Indoor Vertical farming can make an important contribution to feed the growing global population (estimated to be 9.6 bn by 2050) especially in regions where the climatic conditions have significant restrictions on crop production. In Indoor farming the crops are cultivated in vertical stacked layers with the help of soilless, hydroponic or aeroponic growing system. Vertical farms can be established in towns, cities, desert and degraded lands for growing vegetables and fruits with a high economically and nutritious value inside protected structures with precision agricultural methods [Kalantari et al, 2017] It is a highly efficient system compared with the conventional approach of farming [Ismail et al, 2017]. Nutritional management through fertigation is the basic requirement in vertical farming as the plants are grown in inert media. Major and micronutrient management is the major task for successful vertical farming. Sensors are required for precise measurement, control and supply of nutrition to the plants. There is urgent need of detection of NPK, Ca, Mg, EC and pH for fertigation management. These sensors should act automatically and connected to fertigation unit through IoT for close loop system.
Fertilizers and pesticides can exhibit moderate to lethal levels of toxicity in humans. Although they are used in farm-fields to boost agricultural productivity, these chemicals move up through the food chain, which leads to biomagnification. Most of the reported methods for the detection of fertilizer and pesticides in the soil are expensive, have a short shelf life, and are difficult to realize as a device outside laboratories. By combining the complementary expertise of the Indian and the German partners, our project aims to address this unmet challenge by developing an efficient multiplexed device for the detection of nitrate (a major fertilizer-based soil/ground water contaminant in India and Germany) and organophosphates (a class of pesticides) in soil samples. The device will comprise a microfluidic platform integrated with printed electrodes based on analyte-sensitive ink formulations and will facilitate the regular screening of nitrate and organophosphates to monitor the quality of soil samples. Envisioned for commercial marketing, the device will be an important step towards sustainable agriculture, which will significantly improve the livelihood of rural farming communities in the countries and help in safeguarding water resources from pollution. Additionally, through the development of a user-friendly soil testing device in this project, awareness on environmental protection will be enhanced.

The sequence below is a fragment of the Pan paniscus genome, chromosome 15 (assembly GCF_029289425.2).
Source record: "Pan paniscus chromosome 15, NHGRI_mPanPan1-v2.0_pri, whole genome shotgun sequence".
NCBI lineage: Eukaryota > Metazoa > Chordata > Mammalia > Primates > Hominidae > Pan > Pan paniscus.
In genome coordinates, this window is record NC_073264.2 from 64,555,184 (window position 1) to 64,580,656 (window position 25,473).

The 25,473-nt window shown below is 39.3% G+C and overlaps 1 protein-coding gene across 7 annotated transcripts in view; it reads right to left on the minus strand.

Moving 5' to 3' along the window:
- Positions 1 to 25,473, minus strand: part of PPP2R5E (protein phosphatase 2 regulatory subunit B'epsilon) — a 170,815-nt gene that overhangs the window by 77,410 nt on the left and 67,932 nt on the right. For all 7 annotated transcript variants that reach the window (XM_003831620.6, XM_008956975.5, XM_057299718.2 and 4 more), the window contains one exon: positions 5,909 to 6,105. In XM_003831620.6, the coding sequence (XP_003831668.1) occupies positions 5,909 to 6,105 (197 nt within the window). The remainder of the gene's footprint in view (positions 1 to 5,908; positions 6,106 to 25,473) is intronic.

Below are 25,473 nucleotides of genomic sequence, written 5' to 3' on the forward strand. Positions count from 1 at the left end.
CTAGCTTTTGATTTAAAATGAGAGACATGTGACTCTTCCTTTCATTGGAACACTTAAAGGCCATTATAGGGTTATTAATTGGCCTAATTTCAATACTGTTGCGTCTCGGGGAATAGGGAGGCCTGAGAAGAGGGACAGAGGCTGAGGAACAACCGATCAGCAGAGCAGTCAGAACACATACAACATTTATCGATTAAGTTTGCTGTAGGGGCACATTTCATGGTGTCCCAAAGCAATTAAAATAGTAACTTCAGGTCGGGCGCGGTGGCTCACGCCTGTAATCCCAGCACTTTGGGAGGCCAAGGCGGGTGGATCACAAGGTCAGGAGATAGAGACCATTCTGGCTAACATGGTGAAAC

The project aims at improving the process water treatment in industries in order to reduce harmful toxicological effects in receiving environments. We seek to recycle process streams and recover resources, and thus improve the techno-economic feasibility of Zero Liquid Discharge plants. One promising technology to address the problems of desalination and dye removal is Capacitive Deionization (CDI). Compared to reverse osmosis, flowCDI can deal with highly concentrated brines and suffers less from organic fouling. Micropollutants, will be removed by a synergetic combination of CDI and Advanced Oxidation Processes. The novel treatment technologies will be scaled-up and piloted in the textile industry. The findings will enable replication and transfer to other key industries. Water quality and treatment efficiency will be monitored by emerging effect-based methods (EBM), which are complementary to chemical target analyses. The advantage of EBM is that they provide a holistic indication of toxicological effects from complex mixtures typical of process waters, which covers unknown oxidation by-products and synergistic effects. A bioassay test battery will be developed and transferred from Germany to India. EfectroH2O targets the United Nations Environment Programme Sustainable Development Goals 6 to “Ensure availability and sustainable management of water and sanitation for all” by contributing to the reduction of water consumption in water scarce regions such as India.